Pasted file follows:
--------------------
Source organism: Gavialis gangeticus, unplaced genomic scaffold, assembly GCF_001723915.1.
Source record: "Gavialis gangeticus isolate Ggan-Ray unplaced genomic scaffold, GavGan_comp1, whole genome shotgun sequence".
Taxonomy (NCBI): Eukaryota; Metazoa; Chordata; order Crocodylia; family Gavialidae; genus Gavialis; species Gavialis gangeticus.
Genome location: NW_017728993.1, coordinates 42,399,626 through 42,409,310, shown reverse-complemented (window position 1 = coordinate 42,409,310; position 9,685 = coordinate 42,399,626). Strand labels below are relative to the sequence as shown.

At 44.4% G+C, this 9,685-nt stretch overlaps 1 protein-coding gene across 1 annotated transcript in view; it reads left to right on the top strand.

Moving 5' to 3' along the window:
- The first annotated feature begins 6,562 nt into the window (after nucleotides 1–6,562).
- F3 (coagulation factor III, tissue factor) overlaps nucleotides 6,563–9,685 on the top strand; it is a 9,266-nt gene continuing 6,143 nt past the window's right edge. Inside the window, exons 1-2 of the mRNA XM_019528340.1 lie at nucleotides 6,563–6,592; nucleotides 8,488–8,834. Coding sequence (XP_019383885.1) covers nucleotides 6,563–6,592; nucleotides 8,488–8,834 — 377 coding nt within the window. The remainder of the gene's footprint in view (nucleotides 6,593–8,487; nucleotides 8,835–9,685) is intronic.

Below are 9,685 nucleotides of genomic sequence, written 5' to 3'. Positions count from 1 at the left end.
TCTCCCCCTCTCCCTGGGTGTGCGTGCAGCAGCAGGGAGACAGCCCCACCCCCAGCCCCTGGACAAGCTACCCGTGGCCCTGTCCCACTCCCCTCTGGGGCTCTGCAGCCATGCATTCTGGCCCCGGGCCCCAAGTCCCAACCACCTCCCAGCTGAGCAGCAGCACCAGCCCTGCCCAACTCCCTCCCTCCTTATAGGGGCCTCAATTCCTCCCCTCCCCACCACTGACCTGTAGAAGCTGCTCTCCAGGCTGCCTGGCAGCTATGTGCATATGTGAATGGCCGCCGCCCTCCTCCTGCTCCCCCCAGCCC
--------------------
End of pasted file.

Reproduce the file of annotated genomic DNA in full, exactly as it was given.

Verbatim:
Source organism: Gavialis gangeticus, unplaced genomic scaffold, assembly GCF_001723915.1.
Source record: "Gavialis gangeticus isolate Ggan-Ray unplaced genomic scaffold, GavGan_comp1, whole genome shotgun sequence".
Taxonomy (NCBI): Eukaryota; Metazoa; Chordata; order Crocodylia; family Gavialidae; genus Gavialis; species Gavialis gangeticus.
Genome location: NW_017728993.1, coordinates 42,399,626 through 42,409,310, shown reverse-complemented (window position 1 = coordinate 42,409,310; position 9,685 = coordinate 42,399,626). Strand labels below are relative to the sequence as shown.

At 44.4% G+C, this 9,685-nt stretch overlaps 1 protein-coding gene across 1 annotated transcript in view; it reads left to right on the top strand.

Moving 5' to 3' along the window:
- The first annotated feature begins 6,562 nt into the window (after nucleotides 1–6,562).
- F3 (coagulation factor III, tissue factor) overlaps nucleotides 6,563–9,685 on the top strand; it is a 9,266-nt gene continuing 6,143 nt past the window's right edge. Inside the window, exons 1-2 of the mRNA XM_019528340.1 lie at nucleotides 6,563–6,592; nucleotides 8,488–8,834. Coding sequence (XP_019383885.1) covers nucleotides 6,563–6,592; nucleotides 8,488–8,834 — 377 coding nt within the window. The remainder of the gene's footprint in view (nucleotides 6,593–8,487; nucleotides 8,835–9,685) is intronic.

Below are 9,685 nucleotides of genomic sequence, written 5' to 3'. Positions count from 1 at the left end.
TCTCCCCCTCTCCCTGGGTGTGCGTGCAGCAGCAGGGAGACAGCCCCACCCCCAGCCCCTGGACAAGCTACCCGTGGCCCTGTCCCACTCCCCTCTGGGGCTCTGCAGCCATGCATTCTGGCCCCGGGCCCCAAGTCCCAACCACCTCCCAGCTGAGCAGCAGCACCAGCCCTGCCCAACTCCCTCCCTCCTTATAGGGGCCTCAATTCCTCCCCTCCCCACCACTGACCTGTAGAAGCTGCTCTCCAGGCTGCCTGGCAGCTATGTGCATATGTGAATGGCCGCCGCCCTCCTCCTGCTCCCCCCAGCCC